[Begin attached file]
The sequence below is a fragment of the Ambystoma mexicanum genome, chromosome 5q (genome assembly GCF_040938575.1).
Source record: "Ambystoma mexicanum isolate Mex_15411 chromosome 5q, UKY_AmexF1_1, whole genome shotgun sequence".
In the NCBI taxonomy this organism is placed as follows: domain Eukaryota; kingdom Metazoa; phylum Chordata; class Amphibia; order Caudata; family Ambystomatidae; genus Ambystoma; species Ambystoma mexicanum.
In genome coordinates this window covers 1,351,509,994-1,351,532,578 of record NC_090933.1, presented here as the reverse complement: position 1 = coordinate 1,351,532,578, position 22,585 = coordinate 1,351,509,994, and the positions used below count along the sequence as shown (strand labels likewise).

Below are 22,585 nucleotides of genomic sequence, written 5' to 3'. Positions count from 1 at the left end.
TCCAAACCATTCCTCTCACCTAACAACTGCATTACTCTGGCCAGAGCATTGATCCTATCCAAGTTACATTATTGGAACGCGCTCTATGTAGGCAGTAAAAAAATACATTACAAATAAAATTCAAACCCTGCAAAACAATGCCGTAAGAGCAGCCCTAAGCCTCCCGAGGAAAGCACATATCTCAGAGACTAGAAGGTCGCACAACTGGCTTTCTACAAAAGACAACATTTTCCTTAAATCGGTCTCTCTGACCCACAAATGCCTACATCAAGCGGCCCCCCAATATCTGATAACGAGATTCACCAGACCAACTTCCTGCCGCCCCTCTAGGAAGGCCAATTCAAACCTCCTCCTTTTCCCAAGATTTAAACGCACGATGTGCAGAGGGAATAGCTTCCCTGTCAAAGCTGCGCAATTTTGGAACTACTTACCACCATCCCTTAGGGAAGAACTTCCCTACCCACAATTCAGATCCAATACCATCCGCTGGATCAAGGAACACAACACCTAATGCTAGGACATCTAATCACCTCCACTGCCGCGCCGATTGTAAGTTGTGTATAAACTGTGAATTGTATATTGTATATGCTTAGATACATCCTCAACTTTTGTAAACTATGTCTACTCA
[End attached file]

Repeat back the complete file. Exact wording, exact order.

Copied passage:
The sequence below is a fragment of the Ambystoma mexicanum genome, chromosome 5q (genome assembly GCF_040938575.1).
Source record: "Ambystoma mexicanum isolate Mex_15411 chromosome 5q, UKY_AmexF1_1, whole genome shotgun sequence".
In the NCBI taxonomy this organism is placed as follows: domain Eukaryota; kingdom Metazoa; phylum Chordata; class Amphibia; order Caudata; family Ambystomatidae; genus Ambystoma; species Ambystoma mexicanum.
In genome coordinates this window covers 1,351,509,994-1,351,532,578 of record NC_090933.1, presented here as the reverse complement: position 1 = coordinate 1,351,532,578, position 22,585 = coordinate 1,351,509,994, and the positions used below count along the sequence as shown (strand labels likewise).

Below are 22,585 nucleotides of genomic sequence, written 5' to 3'. Positions count from 1 at the left end.
TCCAAACCATTCCTCTCACCTAACAACTGCATTACTCTGGCCAGAGCATTGATCCTATCCAAGTTACATTATTGGAACGCGCTCTATGTAGGCAGTAAAAAAATACATTACAAATAAAATTCAAACCCTGCAAAACAATGCCGTAAGAGCAGCCCTAAGCCTCCCGAGGAAAGCACATATCTCAGAGACTAGAAGGTCGCACAACTGGCTTTCTACAAAAGACAACATTTTCCTTAAATCGGTCTCTCTGACCCACAAATGCCTACATCAAGCGGCCCCCCAATATCTGATAACGAGATTCACCAGACCAACTTCCTGCCGCCCCTCTAGGAAGGCCAATTCAAACCTCCTCCTTTTCCCAAGATTTAAACGCACGATGTGCAGAGGGAATAGCTTCCCTGTCAAAGCTGCGCAATTTTGGAACTACTTACCACCATCCCTTAGGGAAGAACTTCCCTACCCACAATTCAGATCCAATACCATCCGCTGGATCAAGGAACACAACACCTAATGCTAGGACATCTAATCACCTCCACTGCCGCGCCGATTGTAAGTTGTGTATAAACTGTGAATTGTATATTGTATATGCTTAGATACATCCTCAACTTTTGTAAACTATGTCTACTCA